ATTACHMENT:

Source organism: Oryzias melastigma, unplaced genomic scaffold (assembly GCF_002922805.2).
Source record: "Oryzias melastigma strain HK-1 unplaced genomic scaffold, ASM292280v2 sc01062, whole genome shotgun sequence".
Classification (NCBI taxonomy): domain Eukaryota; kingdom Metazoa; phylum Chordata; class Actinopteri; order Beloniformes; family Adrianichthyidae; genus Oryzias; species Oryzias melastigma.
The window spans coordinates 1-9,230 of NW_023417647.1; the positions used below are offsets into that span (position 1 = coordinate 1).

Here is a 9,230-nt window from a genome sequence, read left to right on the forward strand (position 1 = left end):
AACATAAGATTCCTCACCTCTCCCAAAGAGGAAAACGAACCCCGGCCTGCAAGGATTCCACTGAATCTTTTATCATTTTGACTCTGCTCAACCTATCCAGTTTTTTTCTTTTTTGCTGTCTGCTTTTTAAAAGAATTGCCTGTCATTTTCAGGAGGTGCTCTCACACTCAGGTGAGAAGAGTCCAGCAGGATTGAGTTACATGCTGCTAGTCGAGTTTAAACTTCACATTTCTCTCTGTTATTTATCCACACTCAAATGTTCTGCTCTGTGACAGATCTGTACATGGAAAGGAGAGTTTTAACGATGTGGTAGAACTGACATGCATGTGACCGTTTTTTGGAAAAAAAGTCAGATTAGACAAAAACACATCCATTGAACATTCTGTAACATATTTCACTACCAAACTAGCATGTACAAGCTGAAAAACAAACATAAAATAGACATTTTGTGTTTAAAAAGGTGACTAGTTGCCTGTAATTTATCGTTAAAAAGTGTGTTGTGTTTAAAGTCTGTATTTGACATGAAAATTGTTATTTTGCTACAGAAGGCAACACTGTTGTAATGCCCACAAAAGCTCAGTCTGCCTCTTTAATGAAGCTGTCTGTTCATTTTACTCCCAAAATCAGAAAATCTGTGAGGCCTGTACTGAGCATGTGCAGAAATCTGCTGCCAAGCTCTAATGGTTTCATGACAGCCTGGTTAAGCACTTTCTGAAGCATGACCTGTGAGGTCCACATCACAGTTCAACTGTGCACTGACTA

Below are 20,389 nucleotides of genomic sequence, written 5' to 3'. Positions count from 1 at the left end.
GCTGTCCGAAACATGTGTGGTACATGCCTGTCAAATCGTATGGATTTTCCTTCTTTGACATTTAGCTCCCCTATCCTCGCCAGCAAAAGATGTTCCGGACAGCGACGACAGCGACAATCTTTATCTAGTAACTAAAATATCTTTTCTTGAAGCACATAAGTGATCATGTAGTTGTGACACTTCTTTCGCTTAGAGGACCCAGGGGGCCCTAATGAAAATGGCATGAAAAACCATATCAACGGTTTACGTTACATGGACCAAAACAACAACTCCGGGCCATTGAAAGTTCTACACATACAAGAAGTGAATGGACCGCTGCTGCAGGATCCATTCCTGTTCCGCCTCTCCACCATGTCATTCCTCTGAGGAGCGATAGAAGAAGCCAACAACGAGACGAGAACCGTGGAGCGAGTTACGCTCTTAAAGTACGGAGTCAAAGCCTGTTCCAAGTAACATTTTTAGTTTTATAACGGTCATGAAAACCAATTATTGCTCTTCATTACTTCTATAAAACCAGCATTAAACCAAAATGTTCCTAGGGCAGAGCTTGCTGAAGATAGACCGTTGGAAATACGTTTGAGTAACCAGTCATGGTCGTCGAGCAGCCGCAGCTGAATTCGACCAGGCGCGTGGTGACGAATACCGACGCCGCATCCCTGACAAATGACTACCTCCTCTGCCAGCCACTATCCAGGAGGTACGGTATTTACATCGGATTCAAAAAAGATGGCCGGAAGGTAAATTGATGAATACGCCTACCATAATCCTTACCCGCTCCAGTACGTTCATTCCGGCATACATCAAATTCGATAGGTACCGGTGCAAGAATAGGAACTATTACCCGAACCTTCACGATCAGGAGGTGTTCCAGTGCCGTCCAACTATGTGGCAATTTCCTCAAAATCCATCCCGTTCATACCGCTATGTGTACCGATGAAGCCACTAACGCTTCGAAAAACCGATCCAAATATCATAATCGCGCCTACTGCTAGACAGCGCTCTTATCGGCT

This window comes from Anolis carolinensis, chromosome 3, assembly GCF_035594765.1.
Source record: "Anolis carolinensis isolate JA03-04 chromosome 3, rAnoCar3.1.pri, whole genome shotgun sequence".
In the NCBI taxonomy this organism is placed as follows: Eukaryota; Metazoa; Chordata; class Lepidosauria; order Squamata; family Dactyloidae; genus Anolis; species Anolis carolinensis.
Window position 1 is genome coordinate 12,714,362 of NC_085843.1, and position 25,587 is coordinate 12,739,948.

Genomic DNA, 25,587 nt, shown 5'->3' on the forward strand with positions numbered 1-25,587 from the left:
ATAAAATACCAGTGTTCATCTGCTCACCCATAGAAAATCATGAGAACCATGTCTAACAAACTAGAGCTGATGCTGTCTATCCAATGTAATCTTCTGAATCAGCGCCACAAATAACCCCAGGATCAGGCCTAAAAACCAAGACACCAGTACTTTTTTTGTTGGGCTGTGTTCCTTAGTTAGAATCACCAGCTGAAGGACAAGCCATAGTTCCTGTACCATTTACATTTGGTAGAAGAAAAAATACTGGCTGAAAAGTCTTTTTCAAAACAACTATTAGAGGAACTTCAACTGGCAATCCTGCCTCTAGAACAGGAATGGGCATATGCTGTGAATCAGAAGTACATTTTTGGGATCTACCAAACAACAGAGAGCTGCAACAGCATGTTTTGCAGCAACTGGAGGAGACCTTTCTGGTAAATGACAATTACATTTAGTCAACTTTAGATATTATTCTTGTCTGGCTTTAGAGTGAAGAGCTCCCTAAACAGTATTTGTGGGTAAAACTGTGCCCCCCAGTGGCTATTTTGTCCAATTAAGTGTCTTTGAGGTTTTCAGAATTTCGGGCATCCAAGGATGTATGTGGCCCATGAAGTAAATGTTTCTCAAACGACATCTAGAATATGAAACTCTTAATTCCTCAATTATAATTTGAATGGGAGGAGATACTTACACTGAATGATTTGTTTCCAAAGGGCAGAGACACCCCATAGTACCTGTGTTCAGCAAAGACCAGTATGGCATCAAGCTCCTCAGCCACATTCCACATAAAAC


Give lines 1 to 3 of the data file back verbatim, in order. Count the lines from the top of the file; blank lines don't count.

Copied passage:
Source organism: Oryzias melastigma, unplaced genomic scaffold (assembly GCF_002922805.2).
Source record: "Oryzias melastigma strain HK-1 unplaced genomic scaffold, ASM292280v2 sc01062, whole genome shotgun sequence".
Classification (NCBI taxonomy): domain Eukaryota; kingdom Metazoa; phylum Chordata; class Actinopteri; order Beloniformes; family Adrianichthyidae; genus Oryzias; species Oryzias melastigma.